On 15 September 1928 he had some golfing apparel stolen from a car at the Royal Automobile Club. The thief, Herbert Robinson, was charged with 'stealing articles' and was sentenced to three months hard labour for his actions.118,119

On 11 November 1928 Donald was again praised for his efforts at fund-raising at St. Margaret's by Dr. W. D. Langton, president of the Board of Management, and was credited with preventing "the institution from closing after nearly 30 years' of splendid service, helped to put it on a sound financial footing, and enabled it to set aside £25,000 out of current revenue."120

Don was employed at Associated Newspapers Ltd. in the advertising department at Sydney circa 1929.53

Donald was involved in the decision by the St. Margaret's board to assist the Royal Prince Alfred raise money. They assisted by giving them £6,000 on 12 May 1930. Later in the year, St.Margaret's indicated that they had raised £100,000 in the past 11 years and had a credit balance of £12,505.121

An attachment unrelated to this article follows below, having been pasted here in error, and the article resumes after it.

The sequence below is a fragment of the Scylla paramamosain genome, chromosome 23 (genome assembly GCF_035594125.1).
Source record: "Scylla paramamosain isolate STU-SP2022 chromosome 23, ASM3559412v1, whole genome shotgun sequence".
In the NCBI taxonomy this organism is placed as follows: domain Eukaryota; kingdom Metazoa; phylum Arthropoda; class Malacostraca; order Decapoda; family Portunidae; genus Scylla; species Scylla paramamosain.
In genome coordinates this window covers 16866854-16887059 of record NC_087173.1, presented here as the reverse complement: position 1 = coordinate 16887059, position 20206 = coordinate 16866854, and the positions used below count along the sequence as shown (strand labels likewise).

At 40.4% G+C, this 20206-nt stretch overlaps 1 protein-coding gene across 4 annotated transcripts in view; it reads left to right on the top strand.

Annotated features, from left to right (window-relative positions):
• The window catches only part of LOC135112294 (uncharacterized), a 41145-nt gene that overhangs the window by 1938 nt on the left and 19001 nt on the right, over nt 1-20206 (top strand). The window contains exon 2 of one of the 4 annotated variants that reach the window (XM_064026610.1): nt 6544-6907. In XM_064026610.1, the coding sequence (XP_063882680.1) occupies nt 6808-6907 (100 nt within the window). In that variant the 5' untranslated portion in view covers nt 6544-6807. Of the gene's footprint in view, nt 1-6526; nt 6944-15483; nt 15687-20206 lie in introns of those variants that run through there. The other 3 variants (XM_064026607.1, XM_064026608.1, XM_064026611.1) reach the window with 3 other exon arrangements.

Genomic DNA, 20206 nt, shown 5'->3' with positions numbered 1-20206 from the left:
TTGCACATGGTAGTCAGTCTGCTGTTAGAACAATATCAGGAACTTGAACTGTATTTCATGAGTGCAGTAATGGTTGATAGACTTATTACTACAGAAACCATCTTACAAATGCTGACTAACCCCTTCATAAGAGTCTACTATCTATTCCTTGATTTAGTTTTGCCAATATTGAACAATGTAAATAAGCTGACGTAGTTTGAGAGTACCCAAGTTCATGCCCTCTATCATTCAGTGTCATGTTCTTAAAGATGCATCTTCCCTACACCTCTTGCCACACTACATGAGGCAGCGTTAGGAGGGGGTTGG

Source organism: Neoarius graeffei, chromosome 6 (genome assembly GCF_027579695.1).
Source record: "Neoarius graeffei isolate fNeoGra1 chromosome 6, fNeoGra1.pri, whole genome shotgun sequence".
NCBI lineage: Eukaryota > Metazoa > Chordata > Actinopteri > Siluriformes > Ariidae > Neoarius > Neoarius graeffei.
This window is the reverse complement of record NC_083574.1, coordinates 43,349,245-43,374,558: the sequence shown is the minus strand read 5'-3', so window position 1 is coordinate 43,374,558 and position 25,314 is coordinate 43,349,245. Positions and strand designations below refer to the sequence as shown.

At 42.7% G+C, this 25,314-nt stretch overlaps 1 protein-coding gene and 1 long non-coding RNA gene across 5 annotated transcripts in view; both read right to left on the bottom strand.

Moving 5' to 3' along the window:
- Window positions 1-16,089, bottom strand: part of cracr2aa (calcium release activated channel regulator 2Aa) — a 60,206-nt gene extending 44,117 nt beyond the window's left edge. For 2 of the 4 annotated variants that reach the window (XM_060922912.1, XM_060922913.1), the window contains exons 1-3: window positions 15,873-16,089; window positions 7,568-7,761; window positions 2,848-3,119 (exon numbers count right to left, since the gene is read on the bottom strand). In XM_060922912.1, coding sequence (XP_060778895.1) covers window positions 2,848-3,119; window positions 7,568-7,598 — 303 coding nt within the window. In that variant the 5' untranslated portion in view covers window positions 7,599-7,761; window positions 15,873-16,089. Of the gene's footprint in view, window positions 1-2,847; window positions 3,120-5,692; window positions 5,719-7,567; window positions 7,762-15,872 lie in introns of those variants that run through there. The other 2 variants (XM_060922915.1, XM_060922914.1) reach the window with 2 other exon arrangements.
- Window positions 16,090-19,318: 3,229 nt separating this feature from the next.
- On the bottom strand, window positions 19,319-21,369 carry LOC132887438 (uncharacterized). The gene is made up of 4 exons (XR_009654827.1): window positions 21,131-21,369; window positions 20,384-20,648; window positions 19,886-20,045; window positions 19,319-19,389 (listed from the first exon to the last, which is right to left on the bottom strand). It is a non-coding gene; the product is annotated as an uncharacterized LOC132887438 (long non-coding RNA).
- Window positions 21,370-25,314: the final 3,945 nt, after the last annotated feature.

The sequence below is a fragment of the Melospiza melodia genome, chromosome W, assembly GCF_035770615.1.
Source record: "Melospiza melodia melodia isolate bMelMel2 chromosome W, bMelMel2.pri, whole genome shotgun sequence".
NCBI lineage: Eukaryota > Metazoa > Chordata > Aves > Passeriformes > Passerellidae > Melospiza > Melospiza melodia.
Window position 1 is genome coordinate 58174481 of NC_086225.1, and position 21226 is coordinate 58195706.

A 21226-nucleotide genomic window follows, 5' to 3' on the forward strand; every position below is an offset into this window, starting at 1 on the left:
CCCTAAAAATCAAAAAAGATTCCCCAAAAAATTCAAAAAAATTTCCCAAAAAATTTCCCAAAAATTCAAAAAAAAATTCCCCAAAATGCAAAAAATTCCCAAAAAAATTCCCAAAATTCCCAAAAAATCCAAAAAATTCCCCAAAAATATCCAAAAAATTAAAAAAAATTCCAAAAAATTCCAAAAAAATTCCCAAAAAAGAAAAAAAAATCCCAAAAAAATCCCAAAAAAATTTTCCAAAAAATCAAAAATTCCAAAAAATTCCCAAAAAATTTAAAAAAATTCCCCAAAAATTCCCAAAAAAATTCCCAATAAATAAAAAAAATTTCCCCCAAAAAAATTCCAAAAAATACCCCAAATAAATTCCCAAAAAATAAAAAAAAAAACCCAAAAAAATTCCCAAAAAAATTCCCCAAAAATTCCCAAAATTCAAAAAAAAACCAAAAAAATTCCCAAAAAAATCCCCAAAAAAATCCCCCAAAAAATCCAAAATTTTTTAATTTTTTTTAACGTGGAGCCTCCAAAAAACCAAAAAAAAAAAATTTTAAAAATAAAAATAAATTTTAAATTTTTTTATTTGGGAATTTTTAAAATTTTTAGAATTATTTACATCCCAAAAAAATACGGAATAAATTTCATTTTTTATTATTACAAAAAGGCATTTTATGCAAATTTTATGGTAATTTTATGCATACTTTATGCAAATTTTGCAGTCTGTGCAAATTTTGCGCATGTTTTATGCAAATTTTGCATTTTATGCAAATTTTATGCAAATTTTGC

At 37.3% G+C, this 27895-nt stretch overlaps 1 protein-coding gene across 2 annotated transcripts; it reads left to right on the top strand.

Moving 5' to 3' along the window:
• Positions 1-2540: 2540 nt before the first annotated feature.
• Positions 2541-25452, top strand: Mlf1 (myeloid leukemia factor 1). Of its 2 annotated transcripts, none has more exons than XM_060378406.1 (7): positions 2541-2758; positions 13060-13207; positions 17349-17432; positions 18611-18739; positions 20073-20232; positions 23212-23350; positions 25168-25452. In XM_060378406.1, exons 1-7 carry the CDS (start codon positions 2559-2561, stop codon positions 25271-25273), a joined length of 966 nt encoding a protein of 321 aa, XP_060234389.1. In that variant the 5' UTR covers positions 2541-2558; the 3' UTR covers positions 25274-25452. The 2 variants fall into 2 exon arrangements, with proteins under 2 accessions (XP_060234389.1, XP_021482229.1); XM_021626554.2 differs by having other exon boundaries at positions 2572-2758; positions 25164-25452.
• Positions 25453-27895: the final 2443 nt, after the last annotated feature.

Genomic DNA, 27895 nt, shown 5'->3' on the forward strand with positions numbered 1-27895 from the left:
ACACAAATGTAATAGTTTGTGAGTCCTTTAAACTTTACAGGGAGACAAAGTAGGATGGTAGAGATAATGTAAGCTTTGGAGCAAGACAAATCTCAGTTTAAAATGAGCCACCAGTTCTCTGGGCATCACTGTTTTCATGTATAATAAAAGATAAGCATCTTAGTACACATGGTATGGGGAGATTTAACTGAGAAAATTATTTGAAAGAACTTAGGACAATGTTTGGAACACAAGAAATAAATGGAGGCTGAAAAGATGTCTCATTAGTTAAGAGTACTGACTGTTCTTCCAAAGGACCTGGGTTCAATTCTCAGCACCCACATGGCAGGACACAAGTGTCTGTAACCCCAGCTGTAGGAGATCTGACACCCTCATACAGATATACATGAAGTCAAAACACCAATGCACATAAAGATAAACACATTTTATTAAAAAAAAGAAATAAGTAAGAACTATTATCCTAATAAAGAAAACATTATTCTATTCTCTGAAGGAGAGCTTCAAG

His sister Mary died on Friday, 27 November 1931 at the age of 52.122

Donald was one of a number of politiicians, ministers of religion and hospital managemnt who met to try and set up a hospital insurance scheme.123 He gave a talk (as did Sir Frederick Menzies, chief Medical Officer of the London County Council) at a luncheon by the medical staff of New South Wales Community Hospital on 17 June 1932.124 Donald described himself as a sales superintendent in September 1932.125

At age 55 he made a will on 6 September 1932 at Sydney. His wife Ivy Pearl Owens was named as the sole executor.126

On Tuesday, 17 January 1933 he presided at a Community Hospital luncheon honouring Senator Sir Walter Kingsmill, attended by the Premier of NSW and other dignitaries.127 Donald Hugh Aloysius Bourke witnessed his brother-in-law Joseph William Hill's burial on 25 February 1933 Church of England section of the general cemetery at the Sydney suburb of Manly. His wife was buried in the same plot (section J.148).128,129

His brother-in-law Joseph William Hill died on Saturday, 25 February 1933.